Cara Giaimo
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The Rainy Season

May 21, 2010 @ 8:17 AM | Permalink

There are two rainy seasons in Kenya - the long rains go from about March to May, give or take a lot ("no hurry in Africa" applies to the weather, too) and the short ones start at the end of October and leave again by about December. Some strange force (Enkai, climate change, whatever's melting Kilimanjaro) turned the faucet down over Kimana during what was supposed to be last year's long rains, to a point where there was barely any rain at all. A year after, safely into a long rainy season that was (thus far) delivering, I mixed concrete with a Kenyan farmer who half-joked that last year was so hot and dry that maize popped on the stalk and goats roasted in their pens. I tried to counter with that American idiom, about eggs frying on sidewalks, but there aren't any sidewalks in Kimana (though by the time the next short rains are due to roll around, there will be). My professors had told me that our camp, now so overgrown that the grass got machete-mowed twice a week, had been a tinderbox two sessions before - no one was allowed to use magnifying glasses for fear of setting the whole thing off.

The concrete we were mixing (with shovels, on the ground) was for a pipe system that is meant to bring water to people who live far from any lakes or rivers, who otherwise would have to spend all day walking to water and hauling it back.  There are several ways of doing this, and none of them are easy – one that I tried once involved an old cooking oil container with a strap that I put on my shoulder, around my waist, and even around my neck before a mama, laughing nearly as much as her children, hefted it behind me and placed the strap around my forehead.
 
“The rain doesn’t come and doesn’t come,” the man told me as we wheelbarrowed the cement over to the wooden frame we were pouring it into.  Down the line, where the sun had baked the culvert dry and stable, others were dismantling the frame and handing the wood and nails up to be used again, hammering the bent ones straight.  From my limited experience, he’s right – the clouds pile up on top of you, and the rain doesn’t come, the sky yellows over like an old bruise and the rain doesn’t come; the warm rumble of thunder sends you running for cover again and again, and you watch the clouds gallop over you like a cavalry with bigger fish to fry, and the sky flattens into blue again, and the rain doesn’t come.
 
 
It feels, as Isak Denisen puts it, “as if the Universe were turning away from you”.  And for people who live and make a living here, the consequences are as such.  Due to economic and governmental pressure (among other things), many of these people are now agriculturalists, a lifestyle that already requires more water than the ecosystem they’re in can be reasonably expected to provide.  When there’s none at all, people starve.  Animals are affected too – last year, rangers had to lay out hay for the hippopotamuses in Mzima Springs in Tsavo National Park to eat, and they evacuated ten white rhinos from their dried-out home at Lake Nakuru to the less affected Nairobi National Park.  The animals that aren’t lucky (or unlucky) enough to be under special protection generally end up turning to the already sparse farms and herds of local people for food, leading to conflict that drains both sides.  For some, even that last resort isn’t enough – hundreds of carcasses, including thirty baby elephants, had to be removed from Amboseli National Park last year.  As I fetched muddy water to mix into the concrete, I thought about how lucky it was that the long rains were here.  They had teased everyone for a while, too, but they had finally come a few days earlier. Butterflies dipped in and out of the puddle I was using to fill my bucket.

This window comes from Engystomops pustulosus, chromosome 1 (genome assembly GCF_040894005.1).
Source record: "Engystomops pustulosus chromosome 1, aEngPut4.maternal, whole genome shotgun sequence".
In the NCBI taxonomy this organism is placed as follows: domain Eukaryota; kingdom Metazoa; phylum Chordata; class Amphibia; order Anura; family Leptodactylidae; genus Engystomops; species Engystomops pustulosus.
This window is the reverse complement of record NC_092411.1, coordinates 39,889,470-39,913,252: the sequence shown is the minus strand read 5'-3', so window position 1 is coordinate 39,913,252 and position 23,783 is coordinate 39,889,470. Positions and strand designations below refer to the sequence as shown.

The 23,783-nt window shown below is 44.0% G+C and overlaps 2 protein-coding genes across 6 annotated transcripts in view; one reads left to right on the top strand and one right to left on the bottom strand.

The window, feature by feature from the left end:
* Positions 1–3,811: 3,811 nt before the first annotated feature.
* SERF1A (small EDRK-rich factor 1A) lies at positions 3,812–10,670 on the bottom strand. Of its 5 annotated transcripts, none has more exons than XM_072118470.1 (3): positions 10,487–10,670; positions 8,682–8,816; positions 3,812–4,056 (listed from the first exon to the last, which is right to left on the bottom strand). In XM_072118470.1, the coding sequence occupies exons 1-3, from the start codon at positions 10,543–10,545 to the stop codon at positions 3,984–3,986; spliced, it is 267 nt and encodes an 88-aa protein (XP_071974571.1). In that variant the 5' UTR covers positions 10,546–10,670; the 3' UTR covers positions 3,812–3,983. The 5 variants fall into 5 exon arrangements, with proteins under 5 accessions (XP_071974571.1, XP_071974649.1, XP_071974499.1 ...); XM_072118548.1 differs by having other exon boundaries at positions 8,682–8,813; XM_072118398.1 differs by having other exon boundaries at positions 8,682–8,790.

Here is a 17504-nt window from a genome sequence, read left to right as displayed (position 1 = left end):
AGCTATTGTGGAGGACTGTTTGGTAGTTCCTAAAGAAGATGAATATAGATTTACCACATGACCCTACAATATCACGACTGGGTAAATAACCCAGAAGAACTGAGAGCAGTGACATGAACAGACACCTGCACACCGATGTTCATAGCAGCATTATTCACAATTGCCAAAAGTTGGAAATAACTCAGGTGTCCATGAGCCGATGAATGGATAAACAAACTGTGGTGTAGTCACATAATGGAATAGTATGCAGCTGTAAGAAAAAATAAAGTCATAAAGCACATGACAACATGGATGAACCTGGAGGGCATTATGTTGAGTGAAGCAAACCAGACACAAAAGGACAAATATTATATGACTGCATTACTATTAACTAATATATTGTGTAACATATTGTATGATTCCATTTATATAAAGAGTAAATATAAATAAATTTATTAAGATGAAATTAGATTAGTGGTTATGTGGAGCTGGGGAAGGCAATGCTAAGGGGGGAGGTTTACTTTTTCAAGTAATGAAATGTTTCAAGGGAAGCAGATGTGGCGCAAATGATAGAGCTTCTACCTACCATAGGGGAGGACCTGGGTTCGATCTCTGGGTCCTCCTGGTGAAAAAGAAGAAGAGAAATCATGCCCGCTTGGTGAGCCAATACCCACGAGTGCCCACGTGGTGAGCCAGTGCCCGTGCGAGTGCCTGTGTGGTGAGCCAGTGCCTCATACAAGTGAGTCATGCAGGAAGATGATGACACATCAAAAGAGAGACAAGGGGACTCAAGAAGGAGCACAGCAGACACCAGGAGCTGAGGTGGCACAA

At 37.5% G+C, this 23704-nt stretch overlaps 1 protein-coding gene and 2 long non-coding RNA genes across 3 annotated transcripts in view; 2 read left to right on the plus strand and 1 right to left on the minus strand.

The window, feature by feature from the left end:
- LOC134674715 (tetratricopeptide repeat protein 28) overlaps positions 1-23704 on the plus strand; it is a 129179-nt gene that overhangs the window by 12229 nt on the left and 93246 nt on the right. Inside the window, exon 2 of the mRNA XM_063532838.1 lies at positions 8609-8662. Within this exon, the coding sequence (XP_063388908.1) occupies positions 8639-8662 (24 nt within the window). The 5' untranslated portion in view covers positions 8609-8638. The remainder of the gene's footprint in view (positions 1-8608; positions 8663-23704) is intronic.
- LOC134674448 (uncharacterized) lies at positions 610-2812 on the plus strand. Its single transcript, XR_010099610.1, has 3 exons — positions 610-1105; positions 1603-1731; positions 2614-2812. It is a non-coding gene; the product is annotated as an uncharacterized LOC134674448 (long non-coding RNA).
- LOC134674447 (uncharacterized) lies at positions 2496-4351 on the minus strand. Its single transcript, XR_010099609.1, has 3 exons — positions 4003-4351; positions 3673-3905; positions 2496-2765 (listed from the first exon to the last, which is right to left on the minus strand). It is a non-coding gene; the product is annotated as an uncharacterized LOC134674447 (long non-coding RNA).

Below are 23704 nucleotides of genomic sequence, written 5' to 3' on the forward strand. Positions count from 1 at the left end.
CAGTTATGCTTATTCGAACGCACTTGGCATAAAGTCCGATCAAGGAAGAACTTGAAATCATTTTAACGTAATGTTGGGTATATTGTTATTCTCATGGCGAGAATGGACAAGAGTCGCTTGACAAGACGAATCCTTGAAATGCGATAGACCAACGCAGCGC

When the rain does come, it happens just as you’re starting to like the feeling of dust in your throat.  It opens fire on you, generally in the two to three seconds between when you realize your laundry is dry and when you take it off of the line.  And when it comes, the rain, like its opposite, is not halfhearted.  It starts out too thin to feel, and you think for a moment that it’s just your vision going grainy – that it’s as you suspected, and your time in Africa has been a movie, and now the cable is on the fritz, and the screen will soon black out.  But then - whatever bucket is up there tips, and you can feel it (like a small cold stampede) and smell it (like old metal bottle caps) and taste it (like water, of course) and hear it bounce off innumerable flapping stories of leaves and your eyelashes are so weighed down that your lids close and now you can’t see anything, the cable’s out completely.  And you’re drenched, and your laundry’s a lost cause, and bushbabies are wrapped up together under leaves, waiting for yellow beads of sap to start oozing out of cracks in the bark of their rejuvenated tree.  The swamp in Amboseli is filling back up; so is the river that brings water to the farms around Kimana.  In the morning, elephants will try to give your Land Cruiser a carwash with their trunks.  Little birds will shake around in the puddles, looking up every few seconds for hawks, which come out of the sky as fast and hard as rain.  You’ll be able to walk barefoot – the mud sticks to your feet, and more mud sticks to the mud, and you’ve suddenly got new shoes, 100% natural and impervious to thorns.  And the new culvert will start filling up, a vein across the dry landscape, bringing water to everyone else who really needs it.
 

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